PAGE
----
What goes into consideration when you’re creating? What are the boxes you check to ensure a garment feels ready?

I start by asking myself: Who is wearing this? Why do we love this? What is the story behind this piece? I really try to create a world when I design, and the story this piece is telling must be within that world. When I’m conceiving a design, I know that it’s going to work when I can picture it moving and I can imagine someone in it. If I can only see the drawing in front of me or just a piece of it, I know it’s not really ready.

Since founding HONOR, what has changed and what has remained the same about your approach to running a business, as well as your creative design?

Much of my approach has stayed the same. I’m always designing for the same person in mind, someone who is unique and independent. She’s not looking for what one would call “classic.” I don’t like that word, and I don’t like the word timeless either. I don’t think timeless is a thing. It should be about the moment, and the moment is now. It’s what makes you feel the most you, or whoever you want to be on your wedding day.

The process and the pace is different, going from making ready-to-wear to doing custom and bespoke bridal. It’s a bit less about the next thing, ideas are not discarded or left behind in the same way.

When you say discarded in reference to ready-to-wear, do you mean the ways in which things “go out of style?”

Yes, exactly. HONOR has never been trend-driven. I try to do what inspires me in the moment and trust my intuition when I’m designing, but I just love that bridal can be produced at any time. That “last season” thing doesn’t really exist in Bridal.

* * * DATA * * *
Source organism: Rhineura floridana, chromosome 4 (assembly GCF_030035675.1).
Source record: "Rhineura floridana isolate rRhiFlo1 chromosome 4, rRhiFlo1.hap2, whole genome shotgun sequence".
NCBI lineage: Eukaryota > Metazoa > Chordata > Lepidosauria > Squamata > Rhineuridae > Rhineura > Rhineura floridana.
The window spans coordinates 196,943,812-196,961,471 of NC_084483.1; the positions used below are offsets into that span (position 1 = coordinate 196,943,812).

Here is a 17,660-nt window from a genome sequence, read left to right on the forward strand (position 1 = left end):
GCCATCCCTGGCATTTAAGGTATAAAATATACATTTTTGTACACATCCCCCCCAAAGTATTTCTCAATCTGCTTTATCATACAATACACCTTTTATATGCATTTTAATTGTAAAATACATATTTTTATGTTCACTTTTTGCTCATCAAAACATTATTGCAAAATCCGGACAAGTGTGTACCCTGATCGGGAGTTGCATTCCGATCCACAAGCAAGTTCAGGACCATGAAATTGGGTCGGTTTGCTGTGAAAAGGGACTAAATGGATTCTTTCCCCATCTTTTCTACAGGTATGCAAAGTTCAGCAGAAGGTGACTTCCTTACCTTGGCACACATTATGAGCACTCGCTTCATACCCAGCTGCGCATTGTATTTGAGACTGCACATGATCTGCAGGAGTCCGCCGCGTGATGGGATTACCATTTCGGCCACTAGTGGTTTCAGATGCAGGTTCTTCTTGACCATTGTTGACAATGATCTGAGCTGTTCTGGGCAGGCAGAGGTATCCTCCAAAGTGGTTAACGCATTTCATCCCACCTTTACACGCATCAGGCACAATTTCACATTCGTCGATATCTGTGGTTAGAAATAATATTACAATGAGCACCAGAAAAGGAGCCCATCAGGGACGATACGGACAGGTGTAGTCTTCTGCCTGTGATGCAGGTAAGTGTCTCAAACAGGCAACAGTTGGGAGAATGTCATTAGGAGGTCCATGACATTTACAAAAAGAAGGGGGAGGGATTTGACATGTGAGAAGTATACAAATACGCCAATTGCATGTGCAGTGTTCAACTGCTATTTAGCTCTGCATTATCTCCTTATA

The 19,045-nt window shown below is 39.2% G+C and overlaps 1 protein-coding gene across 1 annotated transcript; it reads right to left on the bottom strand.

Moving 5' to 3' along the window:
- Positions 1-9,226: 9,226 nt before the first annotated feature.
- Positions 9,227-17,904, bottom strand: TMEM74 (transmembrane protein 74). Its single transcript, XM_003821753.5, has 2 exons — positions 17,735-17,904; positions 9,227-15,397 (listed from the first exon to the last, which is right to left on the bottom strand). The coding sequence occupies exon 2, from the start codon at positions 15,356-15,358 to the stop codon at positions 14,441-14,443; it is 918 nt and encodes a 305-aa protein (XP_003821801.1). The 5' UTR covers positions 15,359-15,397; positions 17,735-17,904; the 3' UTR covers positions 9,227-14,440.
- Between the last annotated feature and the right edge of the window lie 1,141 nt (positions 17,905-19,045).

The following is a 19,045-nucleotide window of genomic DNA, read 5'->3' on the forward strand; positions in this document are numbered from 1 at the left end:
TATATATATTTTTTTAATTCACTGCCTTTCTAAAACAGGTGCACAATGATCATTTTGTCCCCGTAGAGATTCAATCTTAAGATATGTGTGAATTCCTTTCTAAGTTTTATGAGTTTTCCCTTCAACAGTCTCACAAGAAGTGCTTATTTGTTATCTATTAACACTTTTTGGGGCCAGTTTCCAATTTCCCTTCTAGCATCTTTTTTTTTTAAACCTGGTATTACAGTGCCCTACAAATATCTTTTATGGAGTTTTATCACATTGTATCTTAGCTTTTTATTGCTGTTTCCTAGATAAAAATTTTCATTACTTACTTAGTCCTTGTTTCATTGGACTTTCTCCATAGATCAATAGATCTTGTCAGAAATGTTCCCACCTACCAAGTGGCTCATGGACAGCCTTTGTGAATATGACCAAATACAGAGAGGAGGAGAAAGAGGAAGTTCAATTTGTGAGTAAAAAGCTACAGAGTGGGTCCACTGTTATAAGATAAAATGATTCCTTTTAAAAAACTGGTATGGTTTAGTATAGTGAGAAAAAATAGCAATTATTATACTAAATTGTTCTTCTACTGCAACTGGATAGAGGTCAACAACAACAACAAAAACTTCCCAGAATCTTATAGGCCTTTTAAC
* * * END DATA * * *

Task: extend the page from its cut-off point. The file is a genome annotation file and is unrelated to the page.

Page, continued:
In your Spring/Summer 2024 collection, you play with light, luminosity, and electricity. How did those concepts come to mind?

That’s hard to answer because I’m so deep into the next collection right now, which is completely different. I think it was images of colors I love together, and of lightning. I love the way certain hues can look illuminated from within, just by being next to their compliments. I wanted to recreate the luminosity you see in the colors of clouds clearing in a sunset after a storm, or how sprays of wildflowers seem to float in a field.

And what about your next collection?

It started with terrariums and trapped pretty things and it evolved from there

What does the future of the bridal industry look like?

I hope that it continues on this trajectory, which is more individualistic and less tied to tradition.  I think that there’s something innately boring about a wedding dress by itself. The wedding is such a wonderful celebration, and the gown should be an amazing fixture in that celebration, but it also doesn’t have to look like every other dress.

What inspires you, and how do you tap into your creative potential?

I feel most creative when I’m in my body and happy. I really love getting in the ocean. Nothing makes me smile more than surfing. Also, I love movies and art, especially those directed by women, like Greta Gerwig or the work of the legendary Hilma af Klint. I love seeing what other artists are doing, as well as going out and just experiencing places or reading a great book. It inspires me to see other women who are passionate about their work, putting it out there, creating things. 

Photographed by Daniel Matallana

Styled by John Tan

Written by Franchesca Baratta

Hair: Fernando Torrent at L’Atelier NYC 

Makeup: Karan Franjola at L’Atelier NYC 

Models: Kristen Paige at Fusion Models NYC and Estella Sirkin at Wilhelmina

Casting Director: Alexander Torres 

Photo Assistant: Andres Cevallos 

Post Production: Valerie Kor for Brooklyn Story Studios

No items found.
No items found.
Giovanna Randall, HONOR, Flaunt Magazine, Fashion, Bridal, Franchesca Baratta, People, Daniel Mattallana, John Tan